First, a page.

yotel pad stratford

Image credit: YotelPad Stratford

Deputy Editor Megan Christopher had the opportunity to meet with Hubert Viriot, CEO of Yotel and ask a few questions…

MC: So, why Stratford?

HV: Stratford is the future. Stratford is what people want right now. It’s this destination where you have entertainment, with the West Ham stadium, but it’s a major event space. There is retail and shopping, residential and offices. It’s like a complete destination. That’s what I really like about Stratford, it’s like a mini version of the city of the future. When you look at those new cities and compare them with cities like Dubai, that’s what it is, right? When you combine all those things in one area, it’s because that’s what people want. It’s also a very accessible part of the country now with huge train lines and tube lines coming here, so it’s well connected.

MC: What are the key features of the YotelPad brand compared to a typical Yotel?

HV: A typical Yotel is 100 per cent transit demand. We’re targeting people on the move. With an average length of stay at two night, we’re giving them the perfect room and facilities for a short stay in some of the busiest centres around the world. Our objective with YotelPad is slowing down, so we are targeting longer stay at around four to eight nights. The trend we’re seeing all around the world is, on one hand, you have people travelling fast, which Yotel is tapping into, and YotelAir in an even more extreme manner. And then you also have another layer of travellers, which are slower because they are more nomadic travellers. YotelPad is compact, but it’s got everything you need. You’ve got the features of a Yotel room but you also have a kitchenette, more storage and more space, with a desk and dining table and places to rest. It gives you a bit more of a residential, homey feel, which is the whole purpose.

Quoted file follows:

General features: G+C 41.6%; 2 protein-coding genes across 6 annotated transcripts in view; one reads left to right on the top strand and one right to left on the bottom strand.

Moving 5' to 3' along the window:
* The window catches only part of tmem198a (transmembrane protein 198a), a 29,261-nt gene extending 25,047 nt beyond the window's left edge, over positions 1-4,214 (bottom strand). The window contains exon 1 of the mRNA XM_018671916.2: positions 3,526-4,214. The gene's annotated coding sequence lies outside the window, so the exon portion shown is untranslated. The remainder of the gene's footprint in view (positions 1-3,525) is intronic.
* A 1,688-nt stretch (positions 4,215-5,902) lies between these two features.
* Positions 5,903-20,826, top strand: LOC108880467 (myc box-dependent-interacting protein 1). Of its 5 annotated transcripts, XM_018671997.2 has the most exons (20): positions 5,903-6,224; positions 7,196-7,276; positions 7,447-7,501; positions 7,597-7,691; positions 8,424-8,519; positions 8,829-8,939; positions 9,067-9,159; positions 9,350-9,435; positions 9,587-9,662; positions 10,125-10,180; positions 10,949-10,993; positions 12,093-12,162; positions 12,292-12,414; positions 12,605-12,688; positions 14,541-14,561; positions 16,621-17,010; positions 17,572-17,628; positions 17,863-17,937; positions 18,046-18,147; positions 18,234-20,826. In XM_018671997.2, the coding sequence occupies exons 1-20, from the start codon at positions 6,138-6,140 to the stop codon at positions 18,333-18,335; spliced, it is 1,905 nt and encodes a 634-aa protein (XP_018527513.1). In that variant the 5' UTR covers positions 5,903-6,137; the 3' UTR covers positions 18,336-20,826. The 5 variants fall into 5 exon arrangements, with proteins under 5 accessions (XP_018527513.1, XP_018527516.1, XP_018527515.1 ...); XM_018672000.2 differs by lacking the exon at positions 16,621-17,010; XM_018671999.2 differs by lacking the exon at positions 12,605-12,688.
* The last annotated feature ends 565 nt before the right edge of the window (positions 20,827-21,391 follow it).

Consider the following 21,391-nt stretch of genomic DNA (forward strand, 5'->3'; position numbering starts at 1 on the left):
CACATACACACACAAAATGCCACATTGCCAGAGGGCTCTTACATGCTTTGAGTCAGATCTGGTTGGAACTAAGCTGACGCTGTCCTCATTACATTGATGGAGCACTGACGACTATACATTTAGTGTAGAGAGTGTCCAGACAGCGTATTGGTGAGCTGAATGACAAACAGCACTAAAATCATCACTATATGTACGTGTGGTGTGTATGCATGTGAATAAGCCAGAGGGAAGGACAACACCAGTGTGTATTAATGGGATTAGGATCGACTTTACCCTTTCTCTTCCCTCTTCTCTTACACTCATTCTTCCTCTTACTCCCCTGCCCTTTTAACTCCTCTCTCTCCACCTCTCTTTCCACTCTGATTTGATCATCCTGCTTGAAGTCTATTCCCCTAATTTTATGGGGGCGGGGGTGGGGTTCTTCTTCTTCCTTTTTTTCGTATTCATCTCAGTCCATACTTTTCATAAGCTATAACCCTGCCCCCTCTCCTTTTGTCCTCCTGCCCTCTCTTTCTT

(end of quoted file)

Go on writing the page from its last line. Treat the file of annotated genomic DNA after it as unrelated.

Another objective with YotelPad is where part of the project can be sold to investors, so it’s also targeting another type of customer. Someone who travels regularly, or has a partially nomadic lifestyle, but needs to have a home that they are not using full time. So when you’re travelling, your property is also working for you.

MC: Where can we expect to see the next YotelPad?

HV: On a stand alone basis, there will be fewer. As this stage we are looking at YotelPad as a mixed use basis with Yotel. We have projects in the US that are mixed us, and that’s what we’re looking at. We want to gauge the reaction of YotelPad Stratford from both a consumer and investor point of view.

YotelPad is a triumph of intelligent design. It proves that even in micro-living spaces, comfort, style and functionality can co-exist. The hotel’s commitment to innovation and its focus on guest experience are evident in event detail, from the lobby to the cleverly designed rooms. YotelPad isn’t just a place to stay; it’s a testament to the transformative power of thoughtful design.

Main image credit: YotelPad London Stratford